In many ways, music is a universal language that allows people to see eye-to-eye in a way that speech does not allow. Local artist IZ316 uses his sense of humor and passion for hip-hop to inspire like-minded individuals who grew up in rough neighborhoods. Sean “IZ316” Gates uses music to bring awareness to underprivileged communities and to spread his philosophies to those who need hope.
Gates has lived in Wichita his whole life. He grew up riding his bike all throughout town, including the campus of Wichita State. As a child he would hang out with his friends in the park and listen to music. In the sixth grade, Gates started freestyling; he was on his way to discovering his passion for music. When he was in the seventh grade, Gates started writing music
“Me and my friend, we had these two boomboxes, and so we took the instrumental from one side and on tape we recorded ourselves rapping into the mic on the other boombox,” Gates said. “So, we made this song and it wasn’t the greatest song ever, but people who knew us wanted a copy of it. For two weeks me and my friend were the most popular kids in school. That was when I knew it was for me.”
The neighborhood Gates grew up in was rough and he recalls going down an undesirable path. At one point, Gates had two children as a sophomore in high school and was in a juvenile detention facility by the time he was a junior.
When Gates was in juvie, he was visited by his father who had not been present during his childhood. Gates says he was shocked to hear from him.
“I think that society tells us if our fathers or parents are absent that we should be angry at them for not being there. What that doesn’t take into account is that even though they are your parent, they are still human. Initially I was filled with all this anger over my father not being there and I had all these things I was going to say to him about how he was such a horrible person but when he showed up it happened so fast that I didn’t have time to think,” Gates said. “He said that things didn’t work out with my mom and that he was sorry. At that moment I felt all that anger just go, it just released. I’ve been cool with my dad ever since.”
Gates let go of the pain and the hurt and put his newfound sense of resilience into his art. He will be releasing a new single in about a month titled ‘Let it go”.
Later into his school days, Gates decided that he wasn’t going to let his past determine his future.
Growing up in Wichita influenced Gates to attend Wichita State University where he double majored in Political Science and Ethnic Studies. Gates’ field of study has influenced the content he creates.
“I’m a socially conscious rapper. [My field of study] gave me a lot of insight scholastically and a lot of stuff to talk about artistically…It helped because when I’m writing songs, I’m writing from the perspective of someone who’s talking to someone outside of my community. And when I say my community, I mean people who are like-minded,” Gates said. “People who didn’t grow up with a silver spoon. It’s not determined by race, it’s determined by mindset. We had white kids in our neighborhood that had the same socio-economic struggles that I faced as a kid. My field of study helped me understand the things that people outside of my community don’t understand and how to explain it in a way that is digestible.”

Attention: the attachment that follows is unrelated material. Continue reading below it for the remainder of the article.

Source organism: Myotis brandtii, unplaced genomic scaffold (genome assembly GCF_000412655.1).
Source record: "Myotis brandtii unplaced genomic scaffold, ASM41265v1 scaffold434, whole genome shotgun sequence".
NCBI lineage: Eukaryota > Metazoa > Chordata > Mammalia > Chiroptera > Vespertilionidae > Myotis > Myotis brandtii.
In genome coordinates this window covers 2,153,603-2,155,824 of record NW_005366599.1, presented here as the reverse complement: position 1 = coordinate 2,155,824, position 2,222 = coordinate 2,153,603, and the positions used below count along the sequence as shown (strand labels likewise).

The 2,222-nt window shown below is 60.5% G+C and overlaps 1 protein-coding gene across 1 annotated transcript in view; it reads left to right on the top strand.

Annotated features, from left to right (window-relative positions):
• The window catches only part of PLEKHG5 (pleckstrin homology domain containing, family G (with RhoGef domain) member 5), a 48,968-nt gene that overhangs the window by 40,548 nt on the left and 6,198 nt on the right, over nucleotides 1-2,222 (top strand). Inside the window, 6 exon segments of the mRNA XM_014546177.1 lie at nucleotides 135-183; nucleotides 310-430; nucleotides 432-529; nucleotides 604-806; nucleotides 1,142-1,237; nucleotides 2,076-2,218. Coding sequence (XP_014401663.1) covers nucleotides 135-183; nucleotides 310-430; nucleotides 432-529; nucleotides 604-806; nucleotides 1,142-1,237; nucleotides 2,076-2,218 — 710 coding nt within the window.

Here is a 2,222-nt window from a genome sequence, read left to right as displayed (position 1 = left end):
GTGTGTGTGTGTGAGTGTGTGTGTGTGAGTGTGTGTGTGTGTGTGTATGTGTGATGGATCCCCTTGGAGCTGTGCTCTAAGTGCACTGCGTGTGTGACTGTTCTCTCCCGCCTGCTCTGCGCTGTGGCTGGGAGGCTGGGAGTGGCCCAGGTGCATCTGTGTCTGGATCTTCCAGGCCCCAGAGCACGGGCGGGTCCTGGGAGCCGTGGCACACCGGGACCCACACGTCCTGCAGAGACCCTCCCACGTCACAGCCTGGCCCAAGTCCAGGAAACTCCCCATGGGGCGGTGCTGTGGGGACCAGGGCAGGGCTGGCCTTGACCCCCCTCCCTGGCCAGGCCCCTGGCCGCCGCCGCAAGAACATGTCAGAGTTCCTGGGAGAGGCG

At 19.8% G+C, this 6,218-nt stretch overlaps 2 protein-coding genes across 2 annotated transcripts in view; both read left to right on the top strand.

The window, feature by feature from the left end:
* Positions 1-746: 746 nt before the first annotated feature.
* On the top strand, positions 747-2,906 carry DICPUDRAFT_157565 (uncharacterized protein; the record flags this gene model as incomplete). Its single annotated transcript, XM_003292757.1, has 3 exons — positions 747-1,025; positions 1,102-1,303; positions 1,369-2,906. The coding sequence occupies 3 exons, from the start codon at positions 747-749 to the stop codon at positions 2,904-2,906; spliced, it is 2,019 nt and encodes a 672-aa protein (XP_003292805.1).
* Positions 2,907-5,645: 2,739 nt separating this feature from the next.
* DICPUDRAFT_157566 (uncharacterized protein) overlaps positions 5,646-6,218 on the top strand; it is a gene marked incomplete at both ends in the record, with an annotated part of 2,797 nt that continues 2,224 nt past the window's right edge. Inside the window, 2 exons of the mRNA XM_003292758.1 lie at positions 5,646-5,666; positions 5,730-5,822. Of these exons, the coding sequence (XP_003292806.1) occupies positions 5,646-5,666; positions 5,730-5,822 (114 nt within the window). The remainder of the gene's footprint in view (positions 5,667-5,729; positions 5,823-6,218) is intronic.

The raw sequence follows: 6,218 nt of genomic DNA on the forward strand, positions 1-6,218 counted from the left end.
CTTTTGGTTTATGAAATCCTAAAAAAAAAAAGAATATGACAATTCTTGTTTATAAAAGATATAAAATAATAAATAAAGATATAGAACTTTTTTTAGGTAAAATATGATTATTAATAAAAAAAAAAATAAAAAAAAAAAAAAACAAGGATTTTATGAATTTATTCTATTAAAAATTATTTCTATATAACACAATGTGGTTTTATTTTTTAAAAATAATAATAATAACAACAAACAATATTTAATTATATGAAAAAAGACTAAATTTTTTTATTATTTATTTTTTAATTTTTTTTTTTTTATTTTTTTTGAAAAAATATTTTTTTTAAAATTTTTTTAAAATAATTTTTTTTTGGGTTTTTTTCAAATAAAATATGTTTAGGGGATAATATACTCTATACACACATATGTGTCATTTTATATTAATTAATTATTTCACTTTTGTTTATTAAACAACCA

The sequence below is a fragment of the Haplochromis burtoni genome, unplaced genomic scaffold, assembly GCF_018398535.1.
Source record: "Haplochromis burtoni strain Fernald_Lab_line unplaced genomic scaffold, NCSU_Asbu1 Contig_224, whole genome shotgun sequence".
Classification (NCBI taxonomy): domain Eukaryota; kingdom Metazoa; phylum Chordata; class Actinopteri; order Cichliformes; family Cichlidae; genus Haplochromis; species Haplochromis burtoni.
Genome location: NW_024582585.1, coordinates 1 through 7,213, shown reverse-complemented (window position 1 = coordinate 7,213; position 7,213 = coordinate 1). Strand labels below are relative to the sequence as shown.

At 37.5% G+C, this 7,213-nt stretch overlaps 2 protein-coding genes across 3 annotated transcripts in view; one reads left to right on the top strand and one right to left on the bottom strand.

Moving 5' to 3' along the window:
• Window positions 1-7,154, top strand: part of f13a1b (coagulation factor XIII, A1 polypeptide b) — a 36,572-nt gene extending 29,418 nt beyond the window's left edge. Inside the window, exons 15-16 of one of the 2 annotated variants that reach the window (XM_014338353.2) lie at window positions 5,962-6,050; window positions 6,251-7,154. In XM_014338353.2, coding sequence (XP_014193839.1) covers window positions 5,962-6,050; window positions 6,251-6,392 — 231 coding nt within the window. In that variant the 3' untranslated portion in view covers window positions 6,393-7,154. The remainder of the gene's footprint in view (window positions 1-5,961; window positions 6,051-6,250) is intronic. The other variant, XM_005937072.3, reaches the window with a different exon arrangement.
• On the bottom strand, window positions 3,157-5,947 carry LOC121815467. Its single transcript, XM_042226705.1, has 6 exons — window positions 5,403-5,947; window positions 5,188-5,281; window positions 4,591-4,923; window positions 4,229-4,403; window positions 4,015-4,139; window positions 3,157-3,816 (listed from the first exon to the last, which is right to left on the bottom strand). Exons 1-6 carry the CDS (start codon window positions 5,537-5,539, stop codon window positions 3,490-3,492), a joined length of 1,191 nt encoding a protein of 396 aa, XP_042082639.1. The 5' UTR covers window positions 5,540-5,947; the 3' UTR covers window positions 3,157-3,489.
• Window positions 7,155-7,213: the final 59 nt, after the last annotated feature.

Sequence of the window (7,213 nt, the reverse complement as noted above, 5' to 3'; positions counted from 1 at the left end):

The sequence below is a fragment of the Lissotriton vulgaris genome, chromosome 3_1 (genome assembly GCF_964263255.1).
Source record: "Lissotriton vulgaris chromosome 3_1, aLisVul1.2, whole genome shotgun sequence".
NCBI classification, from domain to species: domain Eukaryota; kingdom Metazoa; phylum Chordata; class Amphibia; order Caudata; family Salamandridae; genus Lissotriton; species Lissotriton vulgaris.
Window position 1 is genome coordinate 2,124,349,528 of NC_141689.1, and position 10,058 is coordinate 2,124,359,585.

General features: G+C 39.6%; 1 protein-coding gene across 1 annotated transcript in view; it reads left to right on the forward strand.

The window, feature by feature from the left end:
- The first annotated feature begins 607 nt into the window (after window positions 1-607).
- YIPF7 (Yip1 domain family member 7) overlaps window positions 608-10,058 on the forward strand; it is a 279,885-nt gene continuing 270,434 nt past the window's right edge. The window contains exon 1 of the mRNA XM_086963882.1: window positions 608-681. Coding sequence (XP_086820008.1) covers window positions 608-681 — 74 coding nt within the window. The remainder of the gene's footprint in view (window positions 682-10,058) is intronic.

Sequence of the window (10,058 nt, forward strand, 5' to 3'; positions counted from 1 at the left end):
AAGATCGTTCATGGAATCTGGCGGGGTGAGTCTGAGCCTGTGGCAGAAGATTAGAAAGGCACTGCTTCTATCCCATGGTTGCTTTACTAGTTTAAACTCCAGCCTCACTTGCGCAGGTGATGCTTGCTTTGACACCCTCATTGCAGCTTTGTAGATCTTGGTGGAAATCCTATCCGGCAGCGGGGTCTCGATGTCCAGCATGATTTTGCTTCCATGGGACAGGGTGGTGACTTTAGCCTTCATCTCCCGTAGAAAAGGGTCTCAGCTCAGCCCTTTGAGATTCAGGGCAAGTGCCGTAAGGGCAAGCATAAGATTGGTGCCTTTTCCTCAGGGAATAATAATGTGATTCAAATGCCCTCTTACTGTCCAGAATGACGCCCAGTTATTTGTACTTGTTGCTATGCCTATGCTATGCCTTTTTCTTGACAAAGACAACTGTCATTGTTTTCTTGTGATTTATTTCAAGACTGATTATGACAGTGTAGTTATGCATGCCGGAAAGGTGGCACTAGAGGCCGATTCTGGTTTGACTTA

Aside from hip-hop, Gates works with high school students, making sure they are set on the right path and developing the necessary soft skills for life after high school. He typically works with children who come from disadvantaged walks of life. He helps them plan things out and has one-on-one conversations with them to help them succeed down the line. He also says that he and the students “talk a lot of crap” back and forth about their basketball skills.
Gates has also worked on political commentaries and was a member of office for a short period of time. He says he is currently on the Sedgwick County Mental Health Board, the City of Wichita Civil Rights Board, and the City of Wichita Community Corrections Board. Gates tackles all of this on top of producing hip-hop music independently.
Being an independent hip hop artist comes with hardships. Gates says budget is always a factor and name recognition is something that always comes up. Gates joked that he would mention to people that he is a rapper from Kansas and people’s response is typically, ‘There’s black people in Kansas?’
“Initially everyone’s like, ‘A rapper from Kansas? What is he going to talk about?’” Gates said. “Overcoming that can be difficult but then when they hear my music, I think it turns into a bonus, because they didn’t have any expectations, so when they hear the music and they’re like ‘Oh, this guy’s good’ it fares well for me.”
Gates’s most recent single, “Top Down (feat. Breanna Marin)” has over 309,000 hits and is still climbing. It has been played on 20 different stations thus far and is the biggest single Gates has released.
Listeners can stay up to date on Gates’s music by going to his website, IZ-316.com. His music can be found on all streaming services including Apple Music. His new album featuring “Top Down” and “Let it Go” will be released sometime in early 2021.